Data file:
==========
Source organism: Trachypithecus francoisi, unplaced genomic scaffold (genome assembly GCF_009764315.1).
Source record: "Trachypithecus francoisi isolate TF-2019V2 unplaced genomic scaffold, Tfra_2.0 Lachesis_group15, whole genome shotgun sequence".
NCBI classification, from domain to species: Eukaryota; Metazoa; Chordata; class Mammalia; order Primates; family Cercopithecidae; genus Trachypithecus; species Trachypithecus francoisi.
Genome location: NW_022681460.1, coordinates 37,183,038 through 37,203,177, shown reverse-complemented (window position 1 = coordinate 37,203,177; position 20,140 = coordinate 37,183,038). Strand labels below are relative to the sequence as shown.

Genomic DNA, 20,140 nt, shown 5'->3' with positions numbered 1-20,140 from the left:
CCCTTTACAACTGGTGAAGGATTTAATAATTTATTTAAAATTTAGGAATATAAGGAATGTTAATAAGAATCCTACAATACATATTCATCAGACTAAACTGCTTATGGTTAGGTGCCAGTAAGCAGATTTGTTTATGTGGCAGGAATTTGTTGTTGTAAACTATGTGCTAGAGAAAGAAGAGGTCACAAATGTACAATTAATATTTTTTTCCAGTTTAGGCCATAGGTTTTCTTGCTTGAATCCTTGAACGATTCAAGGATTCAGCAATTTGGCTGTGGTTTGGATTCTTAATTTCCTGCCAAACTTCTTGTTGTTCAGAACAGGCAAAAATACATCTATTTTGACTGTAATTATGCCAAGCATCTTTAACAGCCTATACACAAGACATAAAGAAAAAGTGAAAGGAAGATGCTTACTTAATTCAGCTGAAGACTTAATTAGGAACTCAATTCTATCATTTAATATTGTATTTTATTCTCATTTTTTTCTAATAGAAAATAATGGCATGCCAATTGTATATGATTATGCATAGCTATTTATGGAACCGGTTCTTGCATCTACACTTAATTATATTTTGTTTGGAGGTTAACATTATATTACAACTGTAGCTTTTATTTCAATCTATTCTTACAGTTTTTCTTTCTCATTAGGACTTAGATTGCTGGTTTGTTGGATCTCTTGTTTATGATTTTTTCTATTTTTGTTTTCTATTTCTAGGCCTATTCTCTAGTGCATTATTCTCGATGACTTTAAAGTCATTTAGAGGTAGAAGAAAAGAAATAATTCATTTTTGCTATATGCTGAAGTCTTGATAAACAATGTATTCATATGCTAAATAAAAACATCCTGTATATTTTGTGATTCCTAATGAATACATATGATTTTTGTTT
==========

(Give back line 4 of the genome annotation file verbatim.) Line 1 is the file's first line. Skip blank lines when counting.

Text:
Genome location: NW_022681460.1, coordinates 37,183,038 through 37,203,177, shown reverse-complemented (window position 1 = coordinate 37,203,177; position 20,140 = coordinate 37,183,038). Strand labels below are relative to the sequence as shown.